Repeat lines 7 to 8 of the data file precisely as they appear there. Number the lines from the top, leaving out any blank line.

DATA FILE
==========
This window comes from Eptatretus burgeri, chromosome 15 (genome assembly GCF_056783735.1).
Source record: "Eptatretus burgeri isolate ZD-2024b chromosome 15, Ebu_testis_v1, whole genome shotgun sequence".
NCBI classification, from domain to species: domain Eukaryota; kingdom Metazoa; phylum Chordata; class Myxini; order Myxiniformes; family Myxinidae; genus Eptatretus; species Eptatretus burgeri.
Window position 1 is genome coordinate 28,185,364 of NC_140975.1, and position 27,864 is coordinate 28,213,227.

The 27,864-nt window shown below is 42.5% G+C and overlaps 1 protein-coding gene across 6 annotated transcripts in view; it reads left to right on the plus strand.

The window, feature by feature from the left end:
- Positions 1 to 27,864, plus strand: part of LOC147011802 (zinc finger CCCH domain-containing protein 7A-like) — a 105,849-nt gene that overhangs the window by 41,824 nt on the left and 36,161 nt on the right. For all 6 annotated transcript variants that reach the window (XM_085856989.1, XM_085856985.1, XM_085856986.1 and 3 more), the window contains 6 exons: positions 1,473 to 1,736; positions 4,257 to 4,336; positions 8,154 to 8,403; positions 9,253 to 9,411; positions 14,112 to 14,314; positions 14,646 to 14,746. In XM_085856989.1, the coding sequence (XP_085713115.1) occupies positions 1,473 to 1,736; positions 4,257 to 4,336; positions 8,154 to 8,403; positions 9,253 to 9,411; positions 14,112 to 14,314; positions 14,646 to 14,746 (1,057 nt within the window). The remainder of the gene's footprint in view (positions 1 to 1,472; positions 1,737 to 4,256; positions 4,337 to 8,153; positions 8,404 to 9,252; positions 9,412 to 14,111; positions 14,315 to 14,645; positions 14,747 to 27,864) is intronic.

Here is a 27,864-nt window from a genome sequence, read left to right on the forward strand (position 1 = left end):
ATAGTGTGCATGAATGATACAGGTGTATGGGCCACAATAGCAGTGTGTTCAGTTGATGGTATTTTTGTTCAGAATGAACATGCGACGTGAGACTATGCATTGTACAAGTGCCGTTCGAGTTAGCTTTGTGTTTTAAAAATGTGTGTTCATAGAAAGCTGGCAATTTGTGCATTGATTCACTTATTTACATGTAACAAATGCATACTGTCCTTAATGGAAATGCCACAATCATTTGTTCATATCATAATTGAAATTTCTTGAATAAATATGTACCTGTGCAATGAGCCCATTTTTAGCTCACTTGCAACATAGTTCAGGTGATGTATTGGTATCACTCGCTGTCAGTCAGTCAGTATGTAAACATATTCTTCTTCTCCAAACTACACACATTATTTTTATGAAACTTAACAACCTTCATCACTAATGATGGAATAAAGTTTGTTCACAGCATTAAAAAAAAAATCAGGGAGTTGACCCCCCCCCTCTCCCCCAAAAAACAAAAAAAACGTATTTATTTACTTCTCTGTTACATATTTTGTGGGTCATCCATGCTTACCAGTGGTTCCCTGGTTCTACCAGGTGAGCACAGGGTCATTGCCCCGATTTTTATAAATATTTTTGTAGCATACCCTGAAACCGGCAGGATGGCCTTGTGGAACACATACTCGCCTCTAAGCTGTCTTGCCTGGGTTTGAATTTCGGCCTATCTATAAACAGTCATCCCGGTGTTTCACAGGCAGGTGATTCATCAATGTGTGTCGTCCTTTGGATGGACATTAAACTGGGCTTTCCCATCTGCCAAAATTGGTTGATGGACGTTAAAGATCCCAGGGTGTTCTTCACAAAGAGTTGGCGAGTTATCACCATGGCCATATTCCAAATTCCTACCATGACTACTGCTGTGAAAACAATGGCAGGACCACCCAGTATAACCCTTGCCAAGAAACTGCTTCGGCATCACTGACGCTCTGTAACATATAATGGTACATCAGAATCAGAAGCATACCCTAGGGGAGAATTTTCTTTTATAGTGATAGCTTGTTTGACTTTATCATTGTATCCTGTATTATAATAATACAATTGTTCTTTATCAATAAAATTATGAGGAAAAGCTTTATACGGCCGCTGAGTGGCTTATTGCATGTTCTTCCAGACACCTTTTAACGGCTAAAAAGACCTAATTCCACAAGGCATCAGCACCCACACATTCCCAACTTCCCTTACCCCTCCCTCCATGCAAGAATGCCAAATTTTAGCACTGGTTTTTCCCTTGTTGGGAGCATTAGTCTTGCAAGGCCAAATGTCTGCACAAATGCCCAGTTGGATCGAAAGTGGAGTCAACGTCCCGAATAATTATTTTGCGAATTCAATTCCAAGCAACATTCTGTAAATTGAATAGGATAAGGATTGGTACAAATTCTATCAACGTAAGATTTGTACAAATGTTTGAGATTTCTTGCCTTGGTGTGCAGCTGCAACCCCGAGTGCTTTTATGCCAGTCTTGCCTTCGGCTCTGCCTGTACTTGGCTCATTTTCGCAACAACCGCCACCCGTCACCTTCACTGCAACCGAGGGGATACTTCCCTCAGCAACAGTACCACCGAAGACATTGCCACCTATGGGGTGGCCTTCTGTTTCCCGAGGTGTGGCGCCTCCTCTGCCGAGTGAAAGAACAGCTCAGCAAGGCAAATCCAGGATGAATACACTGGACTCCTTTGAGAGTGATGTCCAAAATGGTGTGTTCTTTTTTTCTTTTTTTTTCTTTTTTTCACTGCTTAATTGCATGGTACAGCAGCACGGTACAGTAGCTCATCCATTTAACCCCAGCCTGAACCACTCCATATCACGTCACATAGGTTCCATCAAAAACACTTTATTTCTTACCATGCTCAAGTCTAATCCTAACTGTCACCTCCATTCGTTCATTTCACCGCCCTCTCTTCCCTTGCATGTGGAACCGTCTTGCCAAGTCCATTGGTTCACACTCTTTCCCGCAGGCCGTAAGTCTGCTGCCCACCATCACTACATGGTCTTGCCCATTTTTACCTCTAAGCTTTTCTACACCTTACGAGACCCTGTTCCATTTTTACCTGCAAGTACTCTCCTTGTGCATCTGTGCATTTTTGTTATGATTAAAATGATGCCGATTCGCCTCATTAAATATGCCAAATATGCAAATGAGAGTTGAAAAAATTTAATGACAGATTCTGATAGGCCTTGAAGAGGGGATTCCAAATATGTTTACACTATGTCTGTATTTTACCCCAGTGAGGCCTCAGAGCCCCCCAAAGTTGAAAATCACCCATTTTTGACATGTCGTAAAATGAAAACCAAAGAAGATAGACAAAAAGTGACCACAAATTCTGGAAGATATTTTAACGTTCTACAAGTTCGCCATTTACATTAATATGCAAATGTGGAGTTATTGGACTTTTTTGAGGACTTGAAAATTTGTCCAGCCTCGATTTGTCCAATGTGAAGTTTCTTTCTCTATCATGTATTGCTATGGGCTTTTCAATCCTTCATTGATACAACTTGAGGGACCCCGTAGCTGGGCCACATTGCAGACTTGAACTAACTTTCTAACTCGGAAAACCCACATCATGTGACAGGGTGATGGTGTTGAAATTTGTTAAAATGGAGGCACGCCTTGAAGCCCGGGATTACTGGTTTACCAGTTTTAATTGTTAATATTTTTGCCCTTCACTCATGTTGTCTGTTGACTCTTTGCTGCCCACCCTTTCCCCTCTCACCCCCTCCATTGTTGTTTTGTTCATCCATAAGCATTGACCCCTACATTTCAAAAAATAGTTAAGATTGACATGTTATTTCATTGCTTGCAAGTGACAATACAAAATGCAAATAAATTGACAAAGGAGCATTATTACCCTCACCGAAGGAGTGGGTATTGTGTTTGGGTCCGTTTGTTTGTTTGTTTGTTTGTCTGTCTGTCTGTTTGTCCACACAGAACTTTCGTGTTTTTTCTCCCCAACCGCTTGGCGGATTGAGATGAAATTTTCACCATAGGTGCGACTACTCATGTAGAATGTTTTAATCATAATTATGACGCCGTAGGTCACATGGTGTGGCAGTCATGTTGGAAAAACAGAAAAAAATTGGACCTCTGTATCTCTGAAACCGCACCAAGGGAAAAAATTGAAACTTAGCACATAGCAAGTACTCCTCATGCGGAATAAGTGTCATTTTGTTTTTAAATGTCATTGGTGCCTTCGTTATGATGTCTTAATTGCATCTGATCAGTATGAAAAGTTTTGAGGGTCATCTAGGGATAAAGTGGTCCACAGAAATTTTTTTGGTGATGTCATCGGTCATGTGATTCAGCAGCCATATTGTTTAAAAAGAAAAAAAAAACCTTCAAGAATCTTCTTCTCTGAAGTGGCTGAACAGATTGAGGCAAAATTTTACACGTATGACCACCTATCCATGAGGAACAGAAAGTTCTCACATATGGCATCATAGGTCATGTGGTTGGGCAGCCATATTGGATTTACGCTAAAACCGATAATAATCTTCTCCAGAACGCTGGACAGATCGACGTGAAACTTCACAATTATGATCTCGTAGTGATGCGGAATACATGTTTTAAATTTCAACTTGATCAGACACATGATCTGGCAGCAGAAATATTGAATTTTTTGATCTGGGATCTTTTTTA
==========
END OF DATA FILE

- Positions 1 to 27,864, plus strand: part of LOC147011802 (zinc finger CCCH domain-containing protein 7A-like) — a 105,849-nt gene that overhangs the window by 41,824 nt on the left and 36,161 nt on the right. For all 6 annotated transcript variants that reach the window (XM_085856989.1, XM_085856985.1, XM_085856986.1 and 3 more), the window contains 6 exons: positions 1,473 to 1,736; positions 4,257 to 4,336; positions 8,154 to 8,403; positions 9,253 to 9,411; positions 14,112 to 14,314; positions 14,646 to 14,746. In XM_085856989.1, the coding sequence (XP_085713115.1) occupies positions 1,473 to 1,736; positions 4,257 to 4,336; positions 8,154 to 8,403; positions 9,253 to 9,411; positions 14,112 to 14,314; positions 14,646 to 14,746 (1,057 nt within the window). The remainder of the gene's footprint in view (positions 1 to 1,472; positions 1,737 to 4,256; positions 4,337 to 8,153; positions 8,404 to 9,252; positions 9,412 to 14,111; positions 14,315 to 14,645; positions 14,747 to 27,864) is intronic.

Here is a 27,864-nt window from a genome sequence, read left to right on the forward strand (position 1 = left end):